I feel violated. What the hell was this? I usually like odd and strange movies, but this one was...painful. (Sorry Paolo!) It was as if Norman Rockwell and David Lynch got together and dropped acid, but the trip went horribly wrong. I get the wholesomeness combined with raw edginess thing, but it ends up being mostly distressing in this case. It wasn't ALL bad - there were some funny lines - "Pubic hair causes crime." and "I love you more than Kodak!" And some of the quirkiness was quite inspired. I loved some of the scenes of the talking Virgin Mary ventriloquist dummy. But for the most part the comedic timing was off (maybe bad editing or directing?), and in the end I'm left feeling like I had a bad dream.
The plot centres around a young man, whose name is Pecker (I guess that's supposed to be edgy), whose snapshots of the ordinary people in his ordinary and small hometown show the raw humanity of his subjects. Pecker becomes a sensation after being discovered by an art dealer from NYC. Pecker's success then brings unwanted attention to the subjects of his images, who are his friends, family, and neighbours, and their lives are very nearly destroyed in the process. Pecker then has a gallery showing in his hometown in which the subjects are the movers and shakers of the New York art world. By forcing them to come to Baltimore and see themselves on display for a change, and by mixing with the common folk of Pecker's hometown, somehow both sides see their common humanity, and thus Pecker saves the day.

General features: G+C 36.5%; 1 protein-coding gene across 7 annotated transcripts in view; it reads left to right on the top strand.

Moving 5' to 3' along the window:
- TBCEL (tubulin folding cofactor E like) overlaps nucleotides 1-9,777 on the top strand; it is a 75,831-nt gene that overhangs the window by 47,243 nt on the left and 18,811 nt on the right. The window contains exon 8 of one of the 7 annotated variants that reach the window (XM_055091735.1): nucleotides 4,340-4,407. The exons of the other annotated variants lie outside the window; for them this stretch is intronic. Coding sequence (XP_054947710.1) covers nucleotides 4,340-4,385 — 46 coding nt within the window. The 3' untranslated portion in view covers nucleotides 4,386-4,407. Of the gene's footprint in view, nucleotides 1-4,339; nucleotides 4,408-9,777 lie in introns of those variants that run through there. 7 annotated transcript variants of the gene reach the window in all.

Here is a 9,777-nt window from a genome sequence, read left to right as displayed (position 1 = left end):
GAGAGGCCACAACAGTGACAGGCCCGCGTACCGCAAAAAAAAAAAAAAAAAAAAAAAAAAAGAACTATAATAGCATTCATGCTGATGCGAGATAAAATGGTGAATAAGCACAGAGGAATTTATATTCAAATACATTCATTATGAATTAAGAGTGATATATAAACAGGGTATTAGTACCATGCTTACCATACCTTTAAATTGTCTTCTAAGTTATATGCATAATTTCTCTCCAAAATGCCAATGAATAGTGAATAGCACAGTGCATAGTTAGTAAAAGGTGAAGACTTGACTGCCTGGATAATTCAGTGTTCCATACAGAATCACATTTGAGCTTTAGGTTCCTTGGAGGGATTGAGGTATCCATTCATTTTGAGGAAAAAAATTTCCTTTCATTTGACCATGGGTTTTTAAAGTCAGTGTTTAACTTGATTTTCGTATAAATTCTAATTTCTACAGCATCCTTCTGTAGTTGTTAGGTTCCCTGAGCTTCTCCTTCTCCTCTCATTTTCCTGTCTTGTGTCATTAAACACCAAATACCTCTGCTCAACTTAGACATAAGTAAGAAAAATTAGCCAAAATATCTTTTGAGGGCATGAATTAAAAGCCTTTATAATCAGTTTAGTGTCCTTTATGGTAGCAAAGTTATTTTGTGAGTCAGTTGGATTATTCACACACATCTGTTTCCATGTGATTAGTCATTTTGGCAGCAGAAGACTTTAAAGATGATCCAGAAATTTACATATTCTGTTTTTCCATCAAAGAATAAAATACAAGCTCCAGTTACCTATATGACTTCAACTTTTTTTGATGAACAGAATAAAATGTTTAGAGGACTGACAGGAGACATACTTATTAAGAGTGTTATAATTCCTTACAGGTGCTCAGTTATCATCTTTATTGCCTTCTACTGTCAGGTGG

The film actually raises some important issues for photographers - permission, appropriation, the negative impacts photographs can have on their subjects, film versus digital, and the risk of being an overnight success (yeah, I WORRY about that happening all the time). But it's hard to take these issues seriously when the windows in Pecker's basement darkroom aren't even blacked out, he and his assistant seem to think that prints don't need to be in the fixer for more than a few seconds, washing apparently isn't needed at all before hanging the prints to dry, and all the prints in his gallery shows are vertical shots while we mostly see him taking horizontals. And for a movie about photography, the cinematography was boring. Perhaps director John Waters is trying to say something ironic about photography with this, but I think it's just lazy film-making.
But then again, maybe I just didn't "get it".